Ranging from a historical look at eugenics to an ethnographic description of parents receiving the news that their child has Down syndrome, from analyses of inequalities in the delivery of health services to an examination of the meaning of race in genomics research, and from a meditation on the loneliness of the long-term caregiver to a reflection on what children owe their elderly parents, this volume explores health and illness. Social and Cultural Contributions to Health, Difference, and Inequality brings together seventeen pieces new to this edition of The Social Medicine Reader and five pieces that appeared in the first edition. It focuses on how difference and disability are defined and experienced in contemporary America, how the social categories commonly used to predict disease outcomes—such as gender, race and ethnicity, and social class—have become contested terrain, and why some groups have more limited access to health care services than others. Juxtaposing first-person narratives with empirical and conceptual studies, this compelling collection draws on several disciplines, including cultural and medical anthropology, sociology, and the history of medicine.

    Contributors: Laurie K. Abraham, Raj Bhopal, Ami S. Brodoff, Daniel Callahan, David Diamond, Liam Donaldson, Alice Dreger, Sue E. Estroff, Paul Farmer, Anne Fausto-Sterling, Jerome Groopman, Gail E. Henderson, Linda M. Hunt, Barbara A. Koenig, Donald R. Lannin, Sandra Soo-Jin Lee, Carol Levine, Judith Lorber, Nancy Mairs, Holly F. Mathews, James P. Mitchell, Joanna Mountain, Alan R. Nelson, Martin S. Pernick, Rayna Rapp, Sally L. Satel, Robert S. Schwartz, Brian D. Smedley, Adrienne Y. Stith, Sharon Sytsma, Gordon Weaver, Bruce Wilson, Irving Kenneth Zola

    About The Author(s)

    Gail E. Henderson, Associate Professor of Social Medicine and Adjunct Professor of Sociology at the University of North Carolina at Chapel Hill, is the author of The Chinese Hospital: A Socialist Work Unit.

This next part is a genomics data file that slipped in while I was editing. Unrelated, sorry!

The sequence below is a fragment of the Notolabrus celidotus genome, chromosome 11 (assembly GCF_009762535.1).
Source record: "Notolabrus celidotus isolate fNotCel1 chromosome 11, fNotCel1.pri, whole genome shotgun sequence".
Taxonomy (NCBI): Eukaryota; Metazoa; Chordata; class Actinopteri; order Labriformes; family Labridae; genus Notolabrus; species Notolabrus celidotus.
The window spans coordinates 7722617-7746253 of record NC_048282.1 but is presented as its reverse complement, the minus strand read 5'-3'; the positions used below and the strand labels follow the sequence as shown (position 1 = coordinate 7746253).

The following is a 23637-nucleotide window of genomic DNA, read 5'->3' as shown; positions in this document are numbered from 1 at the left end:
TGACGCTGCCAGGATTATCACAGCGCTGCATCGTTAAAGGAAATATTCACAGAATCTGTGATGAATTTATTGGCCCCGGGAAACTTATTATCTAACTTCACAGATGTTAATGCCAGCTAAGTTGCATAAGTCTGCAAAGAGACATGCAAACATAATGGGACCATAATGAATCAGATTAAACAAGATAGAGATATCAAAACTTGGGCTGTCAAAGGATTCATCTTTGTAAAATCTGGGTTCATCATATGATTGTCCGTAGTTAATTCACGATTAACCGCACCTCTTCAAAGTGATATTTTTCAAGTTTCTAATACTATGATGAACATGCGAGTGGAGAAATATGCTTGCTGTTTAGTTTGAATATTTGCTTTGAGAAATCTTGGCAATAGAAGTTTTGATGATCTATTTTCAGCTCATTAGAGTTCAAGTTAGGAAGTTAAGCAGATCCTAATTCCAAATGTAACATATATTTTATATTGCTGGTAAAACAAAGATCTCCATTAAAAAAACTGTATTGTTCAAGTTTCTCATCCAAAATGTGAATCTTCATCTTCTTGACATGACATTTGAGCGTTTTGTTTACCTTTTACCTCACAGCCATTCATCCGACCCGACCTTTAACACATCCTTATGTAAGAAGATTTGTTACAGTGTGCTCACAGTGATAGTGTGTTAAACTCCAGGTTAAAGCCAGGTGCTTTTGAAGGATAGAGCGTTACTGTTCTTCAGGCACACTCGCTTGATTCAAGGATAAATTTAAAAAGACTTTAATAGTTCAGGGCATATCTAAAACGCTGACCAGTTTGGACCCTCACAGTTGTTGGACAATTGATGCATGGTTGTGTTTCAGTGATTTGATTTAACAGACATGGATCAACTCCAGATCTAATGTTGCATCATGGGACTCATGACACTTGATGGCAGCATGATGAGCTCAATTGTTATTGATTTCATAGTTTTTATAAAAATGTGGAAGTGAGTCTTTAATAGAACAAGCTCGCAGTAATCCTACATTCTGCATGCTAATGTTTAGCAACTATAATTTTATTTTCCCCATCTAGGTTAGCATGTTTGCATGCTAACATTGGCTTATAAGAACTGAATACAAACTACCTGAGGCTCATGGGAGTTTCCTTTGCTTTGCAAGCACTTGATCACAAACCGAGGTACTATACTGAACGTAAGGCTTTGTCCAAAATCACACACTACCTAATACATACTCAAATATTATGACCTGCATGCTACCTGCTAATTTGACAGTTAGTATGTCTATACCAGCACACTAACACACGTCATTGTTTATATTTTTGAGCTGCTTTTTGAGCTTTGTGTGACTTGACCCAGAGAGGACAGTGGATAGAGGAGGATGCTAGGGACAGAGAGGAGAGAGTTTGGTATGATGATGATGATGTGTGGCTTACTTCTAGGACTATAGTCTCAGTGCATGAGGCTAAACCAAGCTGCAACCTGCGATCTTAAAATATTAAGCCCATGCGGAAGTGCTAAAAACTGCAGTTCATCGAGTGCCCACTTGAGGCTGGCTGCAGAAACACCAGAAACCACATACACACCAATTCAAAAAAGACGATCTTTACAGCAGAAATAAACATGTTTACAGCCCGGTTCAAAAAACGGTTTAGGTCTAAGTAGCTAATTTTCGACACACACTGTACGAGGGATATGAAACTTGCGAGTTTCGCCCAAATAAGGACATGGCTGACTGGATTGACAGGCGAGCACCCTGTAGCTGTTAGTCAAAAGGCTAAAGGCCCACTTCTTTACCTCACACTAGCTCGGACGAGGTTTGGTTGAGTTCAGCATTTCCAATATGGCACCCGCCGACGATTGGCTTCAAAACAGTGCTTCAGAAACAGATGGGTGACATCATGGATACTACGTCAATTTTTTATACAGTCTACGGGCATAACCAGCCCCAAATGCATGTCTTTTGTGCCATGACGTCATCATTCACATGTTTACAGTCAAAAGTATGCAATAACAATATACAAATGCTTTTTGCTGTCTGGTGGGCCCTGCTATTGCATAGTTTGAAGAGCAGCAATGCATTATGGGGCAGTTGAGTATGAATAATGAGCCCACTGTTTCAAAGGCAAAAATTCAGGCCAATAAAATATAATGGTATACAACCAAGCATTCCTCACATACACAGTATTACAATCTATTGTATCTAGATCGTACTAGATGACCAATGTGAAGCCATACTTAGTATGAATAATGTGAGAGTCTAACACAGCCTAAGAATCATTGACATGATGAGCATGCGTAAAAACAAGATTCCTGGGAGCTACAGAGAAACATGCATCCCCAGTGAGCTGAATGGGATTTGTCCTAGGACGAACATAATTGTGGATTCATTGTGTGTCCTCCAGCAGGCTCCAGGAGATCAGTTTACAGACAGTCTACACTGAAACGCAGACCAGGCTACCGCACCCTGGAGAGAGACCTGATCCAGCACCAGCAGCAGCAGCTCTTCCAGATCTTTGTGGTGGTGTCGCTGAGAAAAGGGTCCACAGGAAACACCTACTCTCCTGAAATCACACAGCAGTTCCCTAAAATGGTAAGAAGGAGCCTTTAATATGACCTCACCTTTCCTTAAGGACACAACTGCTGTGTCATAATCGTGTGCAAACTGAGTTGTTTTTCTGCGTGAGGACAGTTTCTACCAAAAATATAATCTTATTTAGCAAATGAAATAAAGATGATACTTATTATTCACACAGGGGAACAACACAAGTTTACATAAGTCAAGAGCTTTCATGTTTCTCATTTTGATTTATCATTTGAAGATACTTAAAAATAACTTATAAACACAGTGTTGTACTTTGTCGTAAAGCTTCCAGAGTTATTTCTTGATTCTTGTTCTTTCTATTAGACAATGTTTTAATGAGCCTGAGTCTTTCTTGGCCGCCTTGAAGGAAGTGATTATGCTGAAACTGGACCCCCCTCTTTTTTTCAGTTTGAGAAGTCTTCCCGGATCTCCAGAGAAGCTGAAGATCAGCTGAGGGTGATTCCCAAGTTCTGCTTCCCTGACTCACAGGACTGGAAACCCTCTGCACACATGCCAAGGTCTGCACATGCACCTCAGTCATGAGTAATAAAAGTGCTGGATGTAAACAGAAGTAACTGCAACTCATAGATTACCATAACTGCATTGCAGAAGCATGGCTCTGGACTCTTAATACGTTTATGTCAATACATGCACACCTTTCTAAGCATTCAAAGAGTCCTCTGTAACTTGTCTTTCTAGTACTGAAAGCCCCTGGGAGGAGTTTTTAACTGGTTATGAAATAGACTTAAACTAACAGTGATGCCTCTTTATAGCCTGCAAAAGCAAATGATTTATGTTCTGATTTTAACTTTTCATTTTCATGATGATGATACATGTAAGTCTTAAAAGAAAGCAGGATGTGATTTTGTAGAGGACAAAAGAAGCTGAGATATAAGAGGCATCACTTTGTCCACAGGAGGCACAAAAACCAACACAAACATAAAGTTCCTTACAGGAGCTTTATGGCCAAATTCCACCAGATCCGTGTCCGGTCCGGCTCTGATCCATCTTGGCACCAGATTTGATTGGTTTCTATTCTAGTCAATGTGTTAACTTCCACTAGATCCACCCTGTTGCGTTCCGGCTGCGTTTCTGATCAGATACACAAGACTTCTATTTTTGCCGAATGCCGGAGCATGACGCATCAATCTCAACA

Sue E. Estroff is Professor of Social Medicine and Adjunct Professor of Anthropology and Psychiatry at the University of North Carolina at Chapel Hill. She is the author of Making It Crazy: An Ethnography of Psychiatric Clients in an American Community.

    Larry R. Churchill is Professor of and Chair of the Department of Social Medicine at the University of North Carolina at Chapel Hill. He is the author of Self-Interest and Universal Health Care: Why Well-Insured Americans Should Support Coverage for Everyone and Rationing Health Care in America: Perceptions and Principles of Justice.

    Nancy M. P. King, Associate Professor of Social Medicine at the University of North Carolina at Chapel Hill, is the author of Making Sense of Advance Directives.

    Jonathan Oberlander is an associate professor of social medicine and an adjunct associate professor of political science at the University of North Carolina at Chapel Hill.

    Ronald P. Strauss is Professor of Dental Ecology and Social Medicine at the University of North Carolina at Chapel Hill and is author of numerous articles on social and ethical issues in the care of chronic illness.